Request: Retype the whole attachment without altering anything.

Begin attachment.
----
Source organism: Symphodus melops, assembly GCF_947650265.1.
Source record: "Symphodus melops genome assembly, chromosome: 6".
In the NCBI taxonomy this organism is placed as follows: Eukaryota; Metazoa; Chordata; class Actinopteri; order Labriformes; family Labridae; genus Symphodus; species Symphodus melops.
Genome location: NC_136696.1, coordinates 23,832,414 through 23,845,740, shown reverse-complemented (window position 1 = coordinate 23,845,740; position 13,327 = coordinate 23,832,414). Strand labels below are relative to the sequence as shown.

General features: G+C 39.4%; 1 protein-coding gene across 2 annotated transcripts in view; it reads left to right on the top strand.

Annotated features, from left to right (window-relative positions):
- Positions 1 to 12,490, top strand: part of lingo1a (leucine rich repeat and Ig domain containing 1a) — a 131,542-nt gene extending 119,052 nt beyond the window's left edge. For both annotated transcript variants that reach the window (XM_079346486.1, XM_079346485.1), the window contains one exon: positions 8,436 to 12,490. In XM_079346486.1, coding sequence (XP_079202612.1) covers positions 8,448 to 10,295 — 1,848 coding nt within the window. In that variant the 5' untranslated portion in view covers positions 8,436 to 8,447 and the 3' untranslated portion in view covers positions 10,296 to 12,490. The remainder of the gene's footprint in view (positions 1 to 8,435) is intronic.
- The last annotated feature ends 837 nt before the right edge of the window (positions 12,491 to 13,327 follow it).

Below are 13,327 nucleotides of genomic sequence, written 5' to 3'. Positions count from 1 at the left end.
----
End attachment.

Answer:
Source organism: Symphodus melops, assembly GCF_947650265.1.
Source record: "Symphodus melops genome assembly, chromosome: 6".
In the NCBI taxonomy this organism is placed as follows: Eukaryota; Metazoa; Chordata; class Actinopteri; order Labriformes; family Labridae; genus Symphodus; species Symphodus melops.
Genome location: NC_136696.1, coordinates 23,832,414 through 23,845,740, shown reverse-complemented (window position 1 = coordinate 23,845,740; position 13,327 = coordinate 23,832,414). Strand labels below are relative to the sequence as shown.

General features: G+C 39.4%; 1 protein-coding gene across 2 annotated transcripts in view; it reads left to right on the top strand.

Annotated features, from left to right (window-relative positions):
- Positions 1 to 12,490, top strand: part of lingo1a (leucine rich repeat and Ig domain containing 1a) — a 131,542-nt gene extending 119,052 nt beyond the window's left edge. For both annotated transcript variants that reach the window (XM_079346486.1, XM_079346485.1), the window contains one exon: positions 8,436 to 12,490. In XM_079346486.1, coding sequence (XP_079202612.1) covers positions 8,448 to 10,295 — 1,848 coding nt within the window. In that variant the 5' untranslated portion in view covers positions 8,436 to 8,447 and the 3' untranslated portion in view covers positions 10,296 to 12,490. The remainder of the gene's footprint in view (positions 1 to 8,435) is intronic.
- The last annotated feature ends 837 nt before the right edge of the window (positions 12,491 to 13,327 follow it).

Below are 13,327 nucleotides of genomic sequence, written 5' to 3'. Positions count from 1 at the left end.